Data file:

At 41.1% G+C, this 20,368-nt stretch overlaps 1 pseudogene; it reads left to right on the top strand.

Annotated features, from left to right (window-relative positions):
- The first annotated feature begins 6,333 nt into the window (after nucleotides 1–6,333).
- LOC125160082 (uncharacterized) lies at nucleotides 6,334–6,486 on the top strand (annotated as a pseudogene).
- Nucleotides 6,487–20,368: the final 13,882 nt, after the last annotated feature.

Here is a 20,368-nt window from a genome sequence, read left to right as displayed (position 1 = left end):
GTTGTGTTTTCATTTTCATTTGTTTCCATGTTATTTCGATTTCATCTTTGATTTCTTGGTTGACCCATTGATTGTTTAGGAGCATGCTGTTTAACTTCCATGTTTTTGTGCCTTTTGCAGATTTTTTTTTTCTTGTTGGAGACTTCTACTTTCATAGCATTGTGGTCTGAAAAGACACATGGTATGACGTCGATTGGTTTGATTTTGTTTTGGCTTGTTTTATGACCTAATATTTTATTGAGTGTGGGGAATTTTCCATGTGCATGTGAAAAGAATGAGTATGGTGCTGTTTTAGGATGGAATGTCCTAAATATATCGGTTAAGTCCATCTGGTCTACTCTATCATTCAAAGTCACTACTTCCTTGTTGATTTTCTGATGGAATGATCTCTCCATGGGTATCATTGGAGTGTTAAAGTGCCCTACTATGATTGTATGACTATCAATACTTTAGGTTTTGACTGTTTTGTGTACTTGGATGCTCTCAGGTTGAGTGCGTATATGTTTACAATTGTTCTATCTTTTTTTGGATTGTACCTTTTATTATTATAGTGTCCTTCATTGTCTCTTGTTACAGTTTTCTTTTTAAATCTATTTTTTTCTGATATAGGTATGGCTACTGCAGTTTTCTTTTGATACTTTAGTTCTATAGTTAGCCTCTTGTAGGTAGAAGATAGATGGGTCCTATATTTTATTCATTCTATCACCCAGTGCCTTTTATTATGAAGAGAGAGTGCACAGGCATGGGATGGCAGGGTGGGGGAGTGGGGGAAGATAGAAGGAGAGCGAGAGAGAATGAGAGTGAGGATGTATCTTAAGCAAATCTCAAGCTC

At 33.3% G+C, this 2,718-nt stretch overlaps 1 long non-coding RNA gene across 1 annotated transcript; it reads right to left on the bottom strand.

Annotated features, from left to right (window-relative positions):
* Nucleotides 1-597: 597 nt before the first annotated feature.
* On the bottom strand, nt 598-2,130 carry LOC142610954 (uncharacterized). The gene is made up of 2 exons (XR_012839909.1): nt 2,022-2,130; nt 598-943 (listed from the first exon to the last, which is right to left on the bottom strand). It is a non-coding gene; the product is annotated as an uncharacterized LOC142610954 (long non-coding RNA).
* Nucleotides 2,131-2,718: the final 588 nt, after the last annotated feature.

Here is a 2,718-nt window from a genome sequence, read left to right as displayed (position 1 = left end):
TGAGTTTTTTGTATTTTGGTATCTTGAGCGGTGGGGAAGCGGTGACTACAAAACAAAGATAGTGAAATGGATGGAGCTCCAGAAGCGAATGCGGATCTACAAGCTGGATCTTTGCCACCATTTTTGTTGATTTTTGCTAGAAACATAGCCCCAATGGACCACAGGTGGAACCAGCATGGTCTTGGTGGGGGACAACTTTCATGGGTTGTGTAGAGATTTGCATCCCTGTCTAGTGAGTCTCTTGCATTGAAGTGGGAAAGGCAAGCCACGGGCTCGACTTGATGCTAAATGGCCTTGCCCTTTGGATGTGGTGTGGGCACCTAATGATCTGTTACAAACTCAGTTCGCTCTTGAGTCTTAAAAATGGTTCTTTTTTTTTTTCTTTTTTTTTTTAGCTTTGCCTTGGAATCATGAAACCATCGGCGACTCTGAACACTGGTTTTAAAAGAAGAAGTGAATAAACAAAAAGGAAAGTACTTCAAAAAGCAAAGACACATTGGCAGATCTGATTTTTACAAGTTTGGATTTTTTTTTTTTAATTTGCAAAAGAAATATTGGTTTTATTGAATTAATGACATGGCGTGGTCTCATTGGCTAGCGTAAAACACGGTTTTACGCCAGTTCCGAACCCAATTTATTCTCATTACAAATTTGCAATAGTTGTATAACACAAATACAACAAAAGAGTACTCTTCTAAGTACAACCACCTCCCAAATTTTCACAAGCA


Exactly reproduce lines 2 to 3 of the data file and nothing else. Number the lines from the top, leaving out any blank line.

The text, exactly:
Annotated features, from left to right (window-relative positions):
- The first annotated feature begins 6,333 nt into the window (after nucleotides 1–6,333).